The idea of suing parents who choose not to vaccinate their children, known in California as “Anti-Vaxxers,” has risen in discussions over the Disneyland measles and fears that a seriously deadly virus like Ebola might be transported to the U.S., said Dan Diamond, a columnist at California Healthline, in an article published in Forbes Jan. 28 titled “Measles Can Kill, and It’s Spreading. Sue Parents Who Didn’t Vaccinate? Absolutely.”

Noting that before the measles vaccine in 1963, the rate of infection was close to twice that for polio, Richard Epstein, a Peter and Kirsten Bedford senior fellow at the Hoover Institute in a opinion piece published in Newsweek Feb. 3 titled “Measles Vaccine: Whose Rights Are at Risk?” argued the Disneyland measles outbreak put on the table the issue of mandatory vaccinations.

“From the earliest times, therefore, the police power has always been construed to allow public officials to take strong action against individuals who posed threats to the health of others by the spread of communicable diseases,” Epstein wrote.

He argued the legal question is not whether compulsory vaccination statutes could be found to be constitutionally acceptable but how far such laws should go.

He concluded compulsory vaccination statutes could require, for instance, children be kept from public places, including from school on the grounds that unvaccinated people create a public health risk.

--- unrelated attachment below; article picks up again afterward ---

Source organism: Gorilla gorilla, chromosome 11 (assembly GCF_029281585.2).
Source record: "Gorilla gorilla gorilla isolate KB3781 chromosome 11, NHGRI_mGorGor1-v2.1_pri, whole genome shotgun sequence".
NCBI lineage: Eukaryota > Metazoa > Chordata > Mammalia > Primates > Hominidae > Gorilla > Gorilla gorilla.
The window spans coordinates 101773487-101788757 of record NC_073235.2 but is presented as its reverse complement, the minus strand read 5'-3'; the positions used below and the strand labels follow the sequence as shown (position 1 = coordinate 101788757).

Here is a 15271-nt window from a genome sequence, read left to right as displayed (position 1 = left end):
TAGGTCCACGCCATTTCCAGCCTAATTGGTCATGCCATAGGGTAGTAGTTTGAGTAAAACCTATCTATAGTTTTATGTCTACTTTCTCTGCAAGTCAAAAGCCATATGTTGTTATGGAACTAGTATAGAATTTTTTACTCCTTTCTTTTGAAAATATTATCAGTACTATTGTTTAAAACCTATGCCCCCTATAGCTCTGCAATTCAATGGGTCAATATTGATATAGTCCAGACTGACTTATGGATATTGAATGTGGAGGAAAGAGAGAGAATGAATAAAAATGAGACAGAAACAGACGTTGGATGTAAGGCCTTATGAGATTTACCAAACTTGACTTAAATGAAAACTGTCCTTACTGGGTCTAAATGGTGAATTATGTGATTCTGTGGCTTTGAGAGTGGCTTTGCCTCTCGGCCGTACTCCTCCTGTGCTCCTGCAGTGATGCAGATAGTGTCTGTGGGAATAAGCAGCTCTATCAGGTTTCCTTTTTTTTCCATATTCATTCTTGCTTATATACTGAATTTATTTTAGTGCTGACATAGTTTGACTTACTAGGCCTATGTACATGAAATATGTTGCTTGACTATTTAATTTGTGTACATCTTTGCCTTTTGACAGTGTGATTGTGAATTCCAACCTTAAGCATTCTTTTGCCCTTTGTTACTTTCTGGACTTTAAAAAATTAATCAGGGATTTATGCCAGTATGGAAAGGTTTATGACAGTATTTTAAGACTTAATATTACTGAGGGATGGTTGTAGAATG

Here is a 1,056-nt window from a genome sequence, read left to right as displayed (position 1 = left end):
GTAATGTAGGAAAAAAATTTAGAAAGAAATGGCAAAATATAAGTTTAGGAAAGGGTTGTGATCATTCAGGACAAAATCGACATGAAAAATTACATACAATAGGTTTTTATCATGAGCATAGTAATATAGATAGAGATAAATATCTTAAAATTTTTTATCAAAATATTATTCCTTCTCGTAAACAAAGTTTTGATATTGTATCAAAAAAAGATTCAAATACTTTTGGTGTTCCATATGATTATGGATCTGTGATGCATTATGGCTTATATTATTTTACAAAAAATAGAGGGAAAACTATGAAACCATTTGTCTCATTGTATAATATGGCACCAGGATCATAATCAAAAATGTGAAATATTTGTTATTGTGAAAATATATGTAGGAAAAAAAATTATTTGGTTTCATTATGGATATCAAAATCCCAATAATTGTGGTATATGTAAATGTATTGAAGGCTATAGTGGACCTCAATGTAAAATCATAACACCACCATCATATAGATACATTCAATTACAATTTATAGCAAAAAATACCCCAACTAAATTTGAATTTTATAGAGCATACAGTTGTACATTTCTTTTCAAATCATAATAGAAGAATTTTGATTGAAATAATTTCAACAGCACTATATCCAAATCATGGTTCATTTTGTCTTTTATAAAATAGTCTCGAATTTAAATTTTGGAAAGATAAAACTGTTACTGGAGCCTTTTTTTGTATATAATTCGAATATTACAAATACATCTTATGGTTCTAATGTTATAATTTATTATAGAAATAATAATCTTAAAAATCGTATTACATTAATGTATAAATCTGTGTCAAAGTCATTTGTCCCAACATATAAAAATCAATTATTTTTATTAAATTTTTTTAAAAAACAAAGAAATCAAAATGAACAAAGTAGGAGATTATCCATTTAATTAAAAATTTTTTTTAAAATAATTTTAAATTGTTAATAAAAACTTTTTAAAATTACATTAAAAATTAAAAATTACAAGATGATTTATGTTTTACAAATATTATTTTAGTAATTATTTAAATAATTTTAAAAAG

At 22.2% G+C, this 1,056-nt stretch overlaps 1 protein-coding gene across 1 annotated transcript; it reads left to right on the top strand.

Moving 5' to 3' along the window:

“Yet agonizing choices will arise if the number of serious measles cases continues to rise inexorably,” he argued.

“The blunt truth is that even libertarians and other defenders of small government should support the basic constitutional framework that gives public officials extensive powers to control against infection and disease by devices such as quarantine and vaccination,” he concluded. “Apart from the forced vaccination of compromised individuals, it is difficult to carve out some enduring constitutional island of individual rights from the general principle of state control.”

The CDC maintains there is “no convincing evidence of harm caused by the low doses of thimerosal in vaccines, except for minor reactions like redness and swelling at the injection site.”

In 2014, Kennedy edited a book titled “Thimerosal: Let the Science Speak” that was subtitled “The Evidence Supporting the Immediate Removal of Mercury – a Known Neurotoxin – from Vaccines.”

He argued the preservative containing mercury in Thimerosal causes a series of neurological disorders, including autism and hyperactivity in the form of attention-deficit/hyperactivity disorder, or ADHD.